On a misty evening in May, a bus draws up beside the damp parade ground at Waiouru Training Camp and the last of 160 recruits for “Basic 307” climb down.
Ahead of them are 12 weeks of orientation to army life in an environment that ranges from the merely difficult to outright diabolical. Some will drop out—victims not just of freezing winter conditions but also of the cold-turkey withdrawal of a lifetime of civilian privileges and their replacement by hard work and army discipline. For many, it is a journey into an unknown, where success will depend on effective teamwork.
The greatest homesickness is experienced during the first few weeks as recruits come to terms with the changes. Rising before the sun is a first for many. The morning routine for the male recruits consists of taking a shower, shaving, and being dressed and waiting in the corridor within 15 minutes. A betting man would lay odds against that happening, considering there are only seven showers for 80 bodies, but with three or four to a shaving mirror, and showers lasting less than a minute, it is possible.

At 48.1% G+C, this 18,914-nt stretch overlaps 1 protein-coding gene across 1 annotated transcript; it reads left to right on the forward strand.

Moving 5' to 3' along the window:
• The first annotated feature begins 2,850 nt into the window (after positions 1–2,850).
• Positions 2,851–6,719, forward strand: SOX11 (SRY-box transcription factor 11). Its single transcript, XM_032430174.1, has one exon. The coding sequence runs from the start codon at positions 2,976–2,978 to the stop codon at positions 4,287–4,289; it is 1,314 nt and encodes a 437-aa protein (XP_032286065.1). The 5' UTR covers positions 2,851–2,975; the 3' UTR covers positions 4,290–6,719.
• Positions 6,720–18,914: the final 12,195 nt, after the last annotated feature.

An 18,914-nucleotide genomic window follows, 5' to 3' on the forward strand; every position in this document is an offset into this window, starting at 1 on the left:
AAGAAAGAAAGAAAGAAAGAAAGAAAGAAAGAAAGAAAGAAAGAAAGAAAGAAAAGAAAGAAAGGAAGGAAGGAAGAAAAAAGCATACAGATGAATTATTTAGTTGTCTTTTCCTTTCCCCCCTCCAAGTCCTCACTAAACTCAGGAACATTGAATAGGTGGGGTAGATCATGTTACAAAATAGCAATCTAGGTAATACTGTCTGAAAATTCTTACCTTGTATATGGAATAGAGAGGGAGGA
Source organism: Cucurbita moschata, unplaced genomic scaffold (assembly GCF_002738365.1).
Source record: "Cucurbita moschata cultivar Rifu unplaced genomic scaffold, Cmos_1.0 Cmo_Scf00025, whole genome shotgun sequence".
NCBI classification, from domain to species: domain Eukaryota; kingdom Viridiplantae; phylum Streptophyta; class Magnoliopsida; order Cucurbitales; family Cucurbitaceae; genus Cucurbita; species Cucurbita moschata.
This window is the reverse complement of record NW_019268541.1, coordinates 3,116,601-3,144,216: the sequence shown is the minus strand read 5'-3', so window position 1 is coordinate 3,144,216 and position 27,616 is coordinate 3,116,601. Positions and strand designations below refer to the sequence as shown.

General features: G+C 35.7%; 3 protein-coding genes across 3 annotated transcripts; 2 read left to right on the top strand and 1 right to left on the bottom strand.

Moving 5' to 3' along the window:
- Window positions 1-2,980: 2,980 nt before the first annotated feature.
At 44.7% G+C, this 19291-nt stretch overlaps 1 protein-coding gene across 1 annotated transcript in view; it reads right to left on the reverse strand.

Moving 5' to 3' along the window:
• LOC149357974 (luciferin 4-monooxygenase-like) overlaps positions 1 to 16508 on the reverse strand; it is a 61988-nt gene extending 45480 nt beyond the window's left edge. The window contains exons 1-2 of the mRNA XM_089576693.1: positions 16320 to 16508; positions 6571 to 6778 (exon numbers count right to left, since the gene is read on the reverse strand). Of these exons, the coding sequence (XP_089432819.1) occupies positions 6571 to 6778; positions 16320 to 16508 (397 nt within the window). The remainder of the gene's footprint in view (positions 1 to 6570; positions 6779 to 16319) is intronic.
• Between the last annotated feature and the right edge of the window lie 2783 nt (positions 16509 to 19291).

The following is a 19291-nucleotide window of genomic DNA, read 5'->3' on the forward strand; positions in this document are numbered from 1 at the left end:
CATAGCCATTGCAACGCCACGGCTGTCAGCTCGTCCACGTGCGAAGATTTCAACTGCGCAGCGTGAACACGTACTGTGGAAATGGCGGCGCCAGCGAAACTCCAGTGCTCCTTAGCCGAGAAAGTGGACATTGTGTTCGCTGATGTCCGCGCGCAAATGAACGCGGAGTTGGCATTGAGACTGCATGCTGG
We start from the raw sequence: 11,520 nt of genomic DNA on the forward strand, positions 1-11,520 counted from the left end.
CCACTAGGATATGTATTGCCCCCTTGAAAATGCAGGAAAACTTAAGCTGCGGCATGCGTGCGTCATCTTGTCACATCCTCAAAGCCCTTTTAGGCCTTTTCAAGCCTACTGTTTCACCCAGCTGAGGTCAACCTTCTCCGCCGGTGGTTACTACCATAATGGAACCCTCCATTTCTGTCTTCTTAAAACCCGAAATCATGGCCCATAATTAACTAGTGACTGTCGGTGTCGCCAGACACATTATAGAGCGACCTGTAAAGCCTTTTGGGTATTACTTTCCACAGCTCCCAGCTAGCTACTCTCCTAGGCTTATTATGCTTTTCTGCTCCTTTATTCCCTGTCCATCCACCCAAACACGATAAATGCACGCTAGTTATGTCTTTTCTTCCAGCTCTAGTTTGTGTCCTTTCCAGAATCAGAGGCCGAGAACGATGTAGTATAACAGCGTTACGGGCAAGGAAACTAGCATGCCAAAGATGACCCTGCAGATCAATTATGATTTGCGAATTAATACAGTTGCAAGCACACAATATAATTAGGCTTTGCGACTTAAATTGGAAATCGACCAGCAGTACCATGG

Initially, recruits view the barracks with disdain. From having their own space and bedroom at home, they now have to share a room with six or seven others.
The beds are uncomfortable, there is no privacy, the floors are cold and the bathroom even colder. This attitude changes when the field exercises begin. After spending long, cold nights in the bush or in underground bunkers, those barracks start to look pretty good.
In the field, everything is carried, from food and clothing to the roof over your head. Short pack marches earlier in the basic help to build upper-body strength, but do little for the soft skin on the recruits’ feet. In civilian life they might have stopped for blisters, but now they wouldn’t dare. When travelling in their section, the slowest member sets the pace. So determined are they not to be the weak link that recruits simply ignore the pain screaming at them from their feet.
Throughout the course, the recruits talk about what they will do when they return home: being reunited with girlfriends, catching up with mates. Driving their cars again is high on the list.
Each time I arrived at Waiouru to take more pictures I was asked by several recruits: “Have you noticed any changes in us?”
I had. They seemed to have been given a confidence injection. They were now a part of something bigger than their own family and social circle. They clearly had a new life: army life. I wish them well.